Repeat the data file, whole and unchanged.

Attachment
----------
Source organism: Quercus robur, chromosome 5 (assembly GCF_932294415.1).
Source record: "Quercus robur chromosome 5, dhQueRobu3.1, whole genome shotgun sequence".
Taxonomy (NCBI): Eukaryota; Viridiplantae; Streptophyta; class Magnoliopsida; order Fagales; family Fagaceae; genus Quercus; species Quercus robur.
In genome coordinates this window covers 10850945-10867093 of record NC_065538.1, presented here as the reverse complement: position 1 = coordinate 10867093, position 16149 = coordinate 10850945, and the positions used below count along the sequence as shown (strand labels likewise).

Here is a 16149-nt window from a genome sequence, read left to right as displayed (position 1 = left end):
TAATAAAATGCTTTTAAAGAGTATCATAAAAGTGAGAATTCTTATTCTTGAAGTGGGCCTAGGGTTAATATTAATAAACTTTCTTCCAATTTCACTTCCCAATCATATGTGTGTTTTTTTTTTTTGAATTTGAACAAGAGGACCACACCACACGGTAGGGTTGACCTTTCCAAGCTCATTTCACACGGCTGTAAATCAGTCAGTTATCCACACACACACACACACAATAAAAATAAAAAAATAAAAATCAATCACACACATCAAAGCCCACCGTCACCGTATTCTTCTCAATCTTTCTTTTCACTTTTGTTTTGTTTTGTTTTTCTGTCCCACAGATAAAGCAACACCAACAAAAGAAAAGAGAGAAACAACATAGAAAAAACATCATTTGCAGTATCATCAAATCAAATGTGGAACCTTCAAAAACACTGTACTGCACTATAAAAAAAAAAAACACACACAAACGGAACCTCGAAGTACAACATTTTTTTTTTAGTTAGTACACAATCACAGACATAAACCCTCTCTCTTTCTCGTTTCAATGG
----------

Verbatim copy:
Source organism: Quercus robur, chromosome 5 (assembly GCF_932294415.1).
Source record: "Quercus robur chromosome 5, dhQueRobu3.1, whole genome shotgun sequence".
Taxonomy (NCBI): Eukaryota; Viridiplantae; Streptophyta; class Magnoliopsida; order Fagales; family Fagaceae; genus Quercus; species Quercus robur.
In genome coordinates this window covers 10850945-10867093 of record NC_065538.1, presented here as the reverse complement: position 1 = coordinate 10867093, position 16149 = coordinate 10850945, and the positions used below count along the sequence as shown (strand labels likewise).

Here is a 16149-nt window from a genome sequence, read left to right as displayed (position 1 = left end):
TAATAAAATGCTTTTAAAGAGTATCATAAAAGTGAGAATTCTTATTCTTGAAGTGGGCCTAGGGTTAATATTAATAAACTTTCTTCCAATTTCACTTCCCAATCATATGTGTGTTTTTTTTTTTTGAATTTGAACAAGAGGACCACACCACACGGTAGGGTTGACCTTTCCAAGCTCATTTCACACGGCTGTAAATCAGTCAGTTATCCACACACACACACACACAATAAAAATAAAAAAATAAAAATCAATCACACACATCAAAGCCCACCGTCACCGTATTCTTCTCAATCTTTCTTTTCACTTTTGTTTTGTTTTGTTTTTCTGTCCCACAGATAAAGCAACACCAACAAAAGAAAAGAGAGAAACAACATAGAAAAAACATCATTTGCAGTATCATCAAATCAAATGTGGAACCTTCAAAAACACTGTACTGCACTATAAAAAAAAAAAACACACACAAACGGAACCTCGAAGTACAACATTTTTTTTTTAGTTAGTACACAATCACAGACATAAACCCTCTCTCTTTCTCGTTTCAATGG